DLA Piper is to combine with Danish law firm LETT by the end of May this year, becoming the largest firm in the Nordic region with five offices and more than 370 lawyers.
LETT, which has offices in Copenhagan and Aarhus, is a full-service firm which is ranked tier one in dispute resolution, environment, insurance and telecoms in the Legal 500 and has a particular focus on corporate M&A, insolvency and restructuring, pensions and insurance, real estate and the Danish public sector. The firm has around 150 lawyers.
Simon Levine DLA’s co-chief executive (pictured) said: ‘Together, the Nordic countries rank as a G20 economic entity and the region is home to some major international corporates. Many of our existing clients do business in the Nordics and by extending our presence in Denmark, we will now be able to offer them an unparalleled capability in the region and access to legal services which can meet their needs domestically, regionally and globally.’
In June last year DLA confirmed a merger with Swedish law firm Grönberg Advokatbyrå, adding 21 lawyers and seven support staff. DLA signalled the merger would strengthen the firm’s offering in its key sectors: financial services, technology, energy, real estate and infrastructure and construction.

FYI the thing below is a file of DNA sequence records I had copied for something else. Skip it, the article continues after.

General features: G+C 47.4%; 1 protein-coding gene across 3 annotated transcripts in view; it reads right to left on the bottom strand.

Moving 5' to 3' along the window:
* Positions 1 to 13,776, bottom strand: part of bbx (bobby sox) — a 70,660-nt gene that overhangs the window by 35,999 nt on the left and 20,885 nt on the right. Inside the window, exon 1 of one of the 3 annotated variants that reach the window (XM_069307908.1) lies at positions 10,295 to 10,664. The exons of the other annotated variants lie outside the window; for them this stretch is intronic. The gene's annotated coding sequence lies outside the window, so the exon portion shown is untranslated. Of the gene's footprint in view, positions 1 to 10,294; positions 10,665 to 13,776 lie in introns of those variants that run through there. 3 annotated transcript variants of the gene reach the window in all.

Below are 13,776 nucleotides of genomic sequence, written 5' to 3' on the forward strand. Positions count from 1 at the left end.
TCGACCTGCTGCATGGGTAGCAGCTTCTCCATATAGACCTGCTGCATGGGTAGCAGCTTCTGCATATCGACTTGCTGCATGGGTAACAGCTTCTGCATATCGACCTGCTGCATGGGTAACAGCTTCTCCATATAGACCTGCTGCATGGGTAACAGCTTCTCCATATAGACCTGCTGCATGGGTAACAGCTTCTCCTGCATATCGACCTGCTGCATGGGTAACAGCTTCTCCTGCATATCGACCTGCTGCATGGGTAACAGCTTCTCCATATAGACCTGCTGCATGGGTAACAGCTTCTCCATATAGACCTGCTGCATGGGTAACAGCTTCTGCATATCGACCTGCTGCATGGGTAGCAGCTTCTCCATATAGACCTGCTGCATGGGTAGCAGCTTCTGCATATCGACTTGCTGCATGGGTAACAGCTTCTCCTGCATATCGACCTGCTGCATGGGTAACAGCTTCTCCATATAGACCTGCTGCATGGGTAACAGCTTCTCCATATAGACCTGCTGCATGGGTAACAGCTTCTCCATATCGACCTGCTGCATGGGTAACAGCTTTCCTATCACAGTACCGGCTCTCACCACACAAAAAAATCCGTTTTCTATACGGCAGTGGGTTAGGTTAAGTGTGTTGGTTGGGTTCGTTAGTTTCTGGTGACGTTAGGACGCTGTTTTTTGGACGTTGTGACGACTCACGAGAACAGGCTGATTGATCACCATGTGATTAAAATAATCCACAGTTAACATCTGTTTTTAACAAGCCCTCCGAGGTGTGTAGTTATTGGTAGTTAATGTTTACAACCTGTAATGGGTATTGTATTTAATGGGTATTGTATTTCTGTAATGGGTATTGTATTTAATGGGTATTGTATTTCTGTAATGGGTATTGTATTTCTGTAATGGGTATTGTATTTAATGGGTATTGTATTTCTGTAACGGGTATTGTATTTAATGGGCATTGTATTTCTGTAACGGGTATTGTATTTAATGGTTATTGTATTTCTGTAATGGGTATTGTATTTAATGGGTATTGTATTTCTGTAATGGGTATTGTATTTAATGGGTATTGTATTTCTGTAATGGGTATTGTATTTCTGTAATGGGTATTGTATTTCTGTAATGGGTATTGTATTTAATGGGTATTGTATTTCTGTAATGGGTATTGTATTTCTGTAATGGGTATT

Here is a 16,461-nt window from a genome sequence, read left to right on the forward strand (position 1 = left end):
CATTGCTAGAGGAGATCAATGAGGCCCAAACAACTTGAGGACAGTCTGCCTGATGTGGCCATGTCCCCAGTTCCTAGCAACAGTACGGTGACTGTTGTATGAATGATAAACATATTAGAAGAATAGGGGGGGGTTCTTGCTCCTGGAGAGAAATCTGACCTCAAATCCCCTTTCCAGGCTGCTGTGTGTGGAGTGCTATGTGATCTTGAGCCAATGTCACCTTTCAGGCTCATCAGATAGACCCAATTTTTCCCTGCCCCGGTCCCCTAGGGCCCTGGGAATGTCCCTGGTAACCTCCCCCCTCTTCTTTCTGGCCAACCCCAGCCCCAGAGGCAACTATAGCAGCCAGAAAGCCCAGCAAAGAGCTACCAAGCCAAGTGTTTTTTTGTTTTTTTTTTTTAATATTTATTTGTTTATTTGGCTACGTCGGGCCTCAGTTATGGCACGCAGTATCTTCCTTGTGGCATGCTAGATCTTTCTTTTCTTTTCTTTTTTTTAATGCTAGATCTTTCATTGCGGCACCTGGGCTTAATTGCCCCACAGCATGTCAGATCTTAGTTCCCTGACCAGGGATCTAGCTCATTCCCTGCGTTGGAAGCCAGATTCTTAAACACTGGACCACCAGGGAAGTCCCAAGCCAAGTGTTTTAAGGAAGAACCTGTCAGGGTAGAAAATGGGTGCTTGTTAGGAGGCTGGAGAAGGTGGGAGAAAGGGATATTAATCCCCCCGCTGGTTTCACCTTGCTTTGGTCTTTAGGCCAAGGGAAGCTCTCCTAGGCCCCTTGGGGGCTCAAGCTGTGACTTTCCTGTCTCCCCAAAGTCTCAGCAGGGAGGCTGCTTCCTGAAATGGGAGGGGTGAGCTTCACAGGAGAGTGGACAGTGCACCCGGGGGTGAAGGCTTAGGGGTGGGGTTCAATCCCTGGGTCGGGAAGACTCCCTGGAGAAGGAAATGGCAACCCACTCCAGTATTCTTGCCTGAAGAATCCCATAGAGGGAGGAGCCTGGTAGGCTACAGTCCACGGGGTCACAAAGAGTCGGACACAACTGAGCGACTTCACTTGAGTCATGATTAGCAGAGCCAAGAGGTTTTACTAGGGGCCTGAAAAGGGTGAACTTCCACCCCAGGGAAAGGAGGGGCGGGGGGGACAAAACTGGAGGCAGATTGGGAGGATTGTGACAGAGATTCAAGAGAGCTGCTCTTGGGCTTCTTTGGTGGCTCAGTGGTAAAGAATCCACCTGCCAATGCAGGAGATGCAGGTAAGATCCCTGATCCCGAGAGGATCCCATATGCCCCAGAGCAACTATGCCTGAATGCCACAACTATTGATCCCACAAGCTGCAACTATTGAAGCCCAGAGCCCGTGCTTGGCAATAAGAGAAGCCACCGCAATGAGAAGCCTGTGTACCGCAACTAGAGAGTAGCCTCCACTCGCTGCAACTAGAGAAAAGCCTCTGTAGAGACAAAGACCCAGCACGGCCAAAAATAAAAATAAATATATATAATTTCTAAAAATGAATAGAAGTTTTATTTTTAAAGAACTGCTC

And in February 2016 the firm agreed a combination with 30-lawyer Finnish law firm Peltonen LMR. Peltonen has strong local practices in banking, corporate, dispute resolution and IP. The firm counts Finland’s export credit agency Finnvera, the City of Helsinki and Nordea Bank as clients.
Despite its Nordic expansion, just last week DLA closed two offices in Berlin and Georgia. The firm’s sole partner in Berlin moved, alongside an of counsel to launch DWF’s offering in the German capital. Meanwhile, DLA has also shut down its Georgia operations with all fee earners, including two partners, departing for Dentons.
A DLA spokesperson said: ‘The firm has had a successful presence in Tbilisi since merging with a local Georgian law firm in 2005. However, we have since concluded that our respective interests and strategies can be better delivered separately in future.’